Monday, July 2nd, 2012
Three-year-old Layla McCloskey in Scotland needed a bike. She has cerebral palsy and her mom, Claire, wanted to get her legs moving to strengthen them and get her walking. But Claire was quoted a price tag of over a thousand dollars for an adapted tricycle, which she couldn’t swing.
Then she found a trike tossed out by a special needs school and she grabbed it. Staffers at a cycle repair workshop at a local center for adults with disabilities fixed it up, free, for Layla.
Guess who’s been pedaling around? As her mom said, “Layla just loves her trike. She’s a very determined wee girl and she does’t let anything faze her.”
Yes, everyone loves a happy ending: the kitten coaxed down from the tree limb, the destitute family that wins a lottery, the lost child returned to his mother. But when the happy ending involves a kid with special needs and you’re the parent of a kid with special needs, you get an extra shot of joy—especially because you can relate.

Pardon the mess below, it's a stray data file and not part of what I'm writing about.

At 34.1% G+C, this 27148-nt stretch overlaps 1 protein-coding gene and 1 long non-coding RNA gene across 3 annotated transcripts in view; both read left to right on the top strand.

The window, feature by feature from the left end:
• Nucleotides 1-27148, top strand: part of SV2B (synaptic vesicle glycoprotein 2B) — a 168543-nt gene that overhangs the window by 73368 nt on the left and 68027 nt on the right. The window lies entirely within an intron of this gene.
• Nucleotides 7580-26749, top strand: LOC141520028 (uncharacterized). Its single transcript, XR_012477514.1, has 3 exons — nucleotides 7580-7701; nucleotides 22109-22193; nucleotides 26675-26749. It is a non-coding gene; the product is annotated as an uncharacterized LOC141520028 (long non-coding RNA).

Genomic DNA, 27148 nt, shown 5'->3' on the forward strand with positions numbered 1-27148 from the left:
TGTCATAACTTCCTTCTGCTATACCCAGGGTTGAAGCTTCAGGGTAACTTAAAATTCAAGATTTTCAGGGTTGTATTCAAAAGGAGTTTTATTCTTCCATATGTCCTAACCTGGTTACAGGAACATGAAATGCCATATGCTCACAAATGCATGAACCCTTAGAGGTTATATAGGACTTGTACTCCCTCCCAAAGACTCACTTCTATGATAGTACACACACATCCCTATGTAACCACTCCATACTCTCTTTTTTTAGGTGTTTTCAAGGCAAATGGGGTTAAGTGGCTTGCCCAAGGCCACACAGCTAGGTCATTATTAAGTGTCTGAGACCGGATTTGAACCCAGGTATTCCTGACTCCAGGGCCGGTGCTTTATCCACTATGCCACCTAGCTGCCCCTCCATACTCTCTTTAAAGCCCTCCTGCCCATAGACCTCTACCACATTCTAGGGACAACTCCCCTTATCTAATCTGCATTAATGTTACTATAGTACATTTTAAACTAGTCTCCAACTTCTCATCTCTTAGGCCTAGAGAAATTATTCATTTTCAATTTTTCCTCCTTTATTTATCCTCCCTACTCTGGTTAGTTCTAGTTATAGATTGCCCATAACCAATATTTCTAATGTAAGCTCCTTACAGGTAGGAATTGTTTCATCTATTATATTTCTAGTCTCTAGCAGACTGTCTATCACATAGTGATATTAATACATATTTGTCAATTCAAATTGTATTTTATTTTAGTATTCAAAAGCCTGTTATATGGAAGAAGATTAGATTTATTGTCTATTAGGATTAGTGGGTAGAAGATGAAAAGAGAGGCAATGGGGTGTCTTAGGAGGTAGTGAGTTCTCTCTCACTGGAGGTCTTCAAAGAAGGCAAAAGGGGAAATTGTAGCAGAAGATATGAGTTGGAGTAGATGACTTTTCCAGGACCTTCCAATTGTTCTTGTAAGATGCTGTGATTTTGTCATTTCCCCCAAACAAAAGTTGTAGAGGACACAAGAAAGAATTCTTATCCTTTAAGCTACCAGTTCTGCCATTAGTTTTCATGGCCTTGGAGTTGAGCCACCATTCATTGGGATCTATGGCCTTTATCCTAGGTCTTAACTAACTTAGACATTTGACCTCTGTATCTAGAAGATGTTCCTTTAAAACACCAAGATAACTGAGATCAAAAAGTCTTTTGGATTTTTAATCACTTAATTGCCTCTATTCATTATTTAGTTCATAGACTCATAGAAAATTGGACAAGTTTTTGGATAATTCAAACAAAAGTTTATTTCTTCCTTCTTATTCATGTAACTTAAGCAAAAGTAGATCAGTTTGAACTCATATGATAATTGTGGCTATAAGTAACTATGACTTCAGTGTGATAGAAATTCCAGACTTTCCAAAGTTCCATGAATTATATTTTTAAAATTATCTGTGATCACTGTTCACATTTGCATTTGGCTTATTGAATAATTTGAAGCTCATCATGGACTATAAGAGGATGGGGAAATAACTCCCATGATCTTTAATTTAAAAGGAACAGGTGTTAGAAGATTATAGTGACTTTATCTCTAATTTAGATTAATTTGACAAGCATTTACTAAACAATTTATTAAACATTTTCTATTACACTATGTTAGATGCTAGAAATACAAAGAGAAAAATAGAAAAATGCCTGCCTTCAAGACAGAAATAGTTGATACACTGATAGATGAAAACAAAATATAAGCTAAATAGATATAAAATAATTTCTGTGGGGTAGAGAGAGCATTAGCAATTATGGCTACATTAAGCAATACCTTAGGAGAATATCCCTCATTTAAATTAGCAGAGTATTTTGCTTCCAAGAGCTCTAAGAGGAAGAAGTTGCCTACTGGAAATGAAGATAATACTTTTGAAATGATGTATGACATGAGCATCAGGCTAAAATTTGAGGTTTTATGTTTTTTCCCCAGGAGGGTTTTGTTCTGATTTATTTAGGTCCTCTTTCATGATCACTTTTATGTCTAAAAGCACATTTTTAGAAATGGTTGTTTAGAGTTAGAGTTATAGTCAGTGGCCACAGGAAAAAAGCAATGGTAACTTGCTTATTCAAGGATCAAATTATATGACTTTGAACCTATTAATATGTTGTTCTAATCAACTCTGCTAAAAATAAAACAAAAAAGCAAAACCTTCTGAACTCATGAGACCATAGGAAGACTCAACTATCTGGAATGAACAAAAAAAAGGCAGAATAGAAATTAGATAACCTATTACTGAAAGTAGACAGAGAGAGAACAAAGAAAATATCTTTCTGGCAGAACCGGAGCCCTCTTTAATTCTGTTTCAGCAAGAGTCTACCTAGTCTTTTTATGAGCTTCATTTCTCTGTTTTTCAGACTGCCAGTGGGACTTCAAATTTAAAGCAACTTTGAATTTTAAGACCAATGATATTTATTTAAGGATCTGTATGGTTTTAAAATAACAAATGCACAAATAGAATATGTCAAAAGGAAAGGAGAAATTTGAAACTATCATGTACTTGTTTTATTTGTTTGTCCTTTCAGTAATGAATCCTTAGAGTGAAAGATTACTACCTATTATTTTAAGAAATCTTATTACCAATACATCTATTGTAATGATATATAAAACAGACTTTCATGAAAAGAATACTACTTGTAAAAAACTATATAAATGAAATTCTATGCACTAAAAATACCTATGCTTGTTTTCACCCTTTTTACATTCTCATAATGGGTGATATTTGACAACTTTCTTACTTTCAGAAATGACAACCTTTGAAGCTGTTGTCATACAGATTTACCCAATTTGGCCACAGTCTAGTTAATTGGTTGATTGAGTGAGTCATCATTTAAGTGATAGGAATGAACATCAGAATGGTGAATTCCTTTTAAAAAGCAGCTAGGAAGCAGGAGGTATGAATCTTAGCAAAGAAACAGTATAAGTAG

I know what it’s like to yearn for a child with cerebral palsy to walk.
I know how ridiculously expensive adaptive equipment can be.
I know what it’s like to see your child wheeling around on an adapted trike, a child doctors told you might not have much movement.
I know what it’s like to experience the kindness of strangers.
I know all this about being the parent of a child with special needs. So when I come upon stories like this, they put me on a serious bliss high.
And I’ll bet you can relate.
From my other blog:
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